Illinois Community College Board Supports President Obama's Tuition Proposal
The Illinois Community College Board backs President Obama's proposal to provide the first two years of community college free to certain students.
President Obama wants to make two years of community college free for many students nationwide. It's an effort to increase access to higher education, as college continues to get more expensive and student loan debt continues to grow.
Under Obama's proposal, the federal government would foot 75 percent of the bill, with participating states kicking in the rest. The plan was inspired in part by the Chicago Star Scholarship program, a new initiative that creates a free tuition pipeline from Chicago Public Schools to the City Colleges of Chicago.
State funding for Illinois' 48 community colleges currently accounts for only 5 percent of the schools' budgets, on average. Board director Karen Hunter Anderson says even though the funding details have yet to be worked out, Illinois may model its program on one in Tennessee.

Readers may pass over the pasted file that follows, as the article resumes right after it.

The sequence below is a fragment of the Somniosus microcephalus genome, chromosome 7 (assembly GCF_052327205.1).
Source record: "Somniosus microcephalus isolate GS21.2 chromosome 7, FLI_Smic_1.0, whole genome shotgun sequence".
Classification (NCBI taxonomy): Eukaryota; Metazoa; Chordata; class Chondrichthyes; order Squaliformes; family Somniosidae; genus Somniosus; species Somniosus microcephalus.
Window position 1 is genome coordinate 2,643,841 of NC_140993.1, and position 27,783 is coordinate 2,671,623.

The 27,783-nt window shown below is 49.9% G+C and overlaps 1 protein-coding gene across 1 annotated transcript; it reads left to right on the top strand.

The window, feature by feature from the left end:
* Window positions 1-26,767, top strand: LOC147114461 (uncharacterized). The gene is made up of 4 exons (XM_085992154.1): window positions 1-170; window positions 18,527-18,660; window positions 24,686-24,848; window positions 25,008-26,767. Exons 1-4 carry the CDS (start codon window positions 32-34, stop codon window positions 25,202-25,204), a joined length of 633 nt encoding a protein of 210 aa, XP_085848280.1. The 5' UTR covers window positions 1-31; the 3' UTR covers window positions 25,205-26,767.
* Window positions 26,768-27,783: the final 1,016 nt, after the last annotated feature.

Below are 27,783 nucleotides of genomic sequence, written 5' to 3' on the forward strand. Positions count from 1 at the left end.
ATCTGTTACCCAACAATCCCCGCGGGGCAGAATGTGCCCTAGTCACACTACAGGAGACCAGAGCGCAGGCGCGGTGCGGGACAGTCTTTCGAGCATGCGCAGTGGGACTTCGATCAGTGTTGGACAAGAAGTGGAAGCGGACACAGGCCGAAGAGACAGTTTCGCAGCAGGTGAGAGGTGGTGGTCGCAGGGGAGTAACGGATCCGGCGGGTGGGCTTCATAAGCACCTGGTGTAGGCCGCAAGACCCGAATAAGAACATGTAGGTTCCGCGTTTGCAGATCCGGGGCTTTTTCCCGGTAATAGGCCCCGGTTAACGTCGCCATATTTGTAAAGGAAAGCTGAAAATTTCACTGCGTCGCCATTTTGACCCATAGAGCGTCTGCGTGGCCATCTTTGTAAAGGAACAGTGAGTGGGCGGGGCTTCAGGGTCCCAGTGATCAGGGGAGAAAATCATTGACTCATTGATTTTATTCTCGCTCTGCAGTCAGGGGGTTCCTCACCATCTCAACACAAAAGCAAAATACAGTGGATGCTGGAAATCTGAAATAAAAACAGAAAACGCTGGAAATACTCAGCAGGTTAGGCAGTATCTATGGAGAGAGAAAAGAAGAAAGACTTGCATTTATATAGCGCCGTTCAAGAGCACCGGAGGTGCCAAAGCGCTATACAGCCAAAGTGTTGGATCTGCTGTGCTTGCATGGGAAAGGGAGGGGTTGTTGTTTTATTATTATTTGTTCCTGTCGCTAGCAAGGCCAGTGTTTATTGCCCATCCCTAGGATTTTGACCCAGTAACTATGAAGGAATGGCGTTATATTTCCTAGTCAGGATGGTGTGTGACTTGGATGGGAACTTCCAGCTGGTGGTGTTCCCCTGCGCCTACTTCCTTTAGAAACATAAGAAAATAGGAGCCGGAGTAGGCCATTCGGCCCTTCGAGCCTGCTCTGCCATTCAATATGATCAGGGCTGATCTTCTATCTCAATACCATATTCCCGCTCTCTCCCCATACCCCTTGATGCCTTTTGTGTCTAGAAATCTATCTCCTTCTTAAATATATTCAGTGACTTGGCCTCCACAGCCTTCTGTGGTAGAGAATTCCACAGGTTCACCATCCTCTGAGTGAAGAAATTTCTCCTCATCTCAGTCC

"In that program they had 64-thousand eligible students in the state and 56-thousand of them wanted to take advantage of the program and how that will translate in Illinois ... we don't know. A lot if it depends of the parameters that we set up."
Anderson says several colleges in the state provide some type of tuition-free program for eligible students. She says the goal is to increase accessibility to post-secondary education.
Anderson she’s excited about the possibility.
“We in the system, in the community college system, applaud the president’s proposal because it recognizes the important role that community colleges play in the state’s higher education system.”
But first, the plan needs to get approved by the Republican-controlled U.S. Congress. If it gets that far, Anderson isn’t sure how Governor-elect Bruce Rauner would respond. States would be responsible for paying a quarter of the cost, and Illinois is already running a deficit.
Anderson says several colleges in Illinois provide some type of tuition-free program for eligible students. Anderson says Illinois' goal is to increase accessibility to post-secondary education.
Editor's Note: Lisa Ryan, Hannah Meisel and Amanda Vinicky contributed to this story.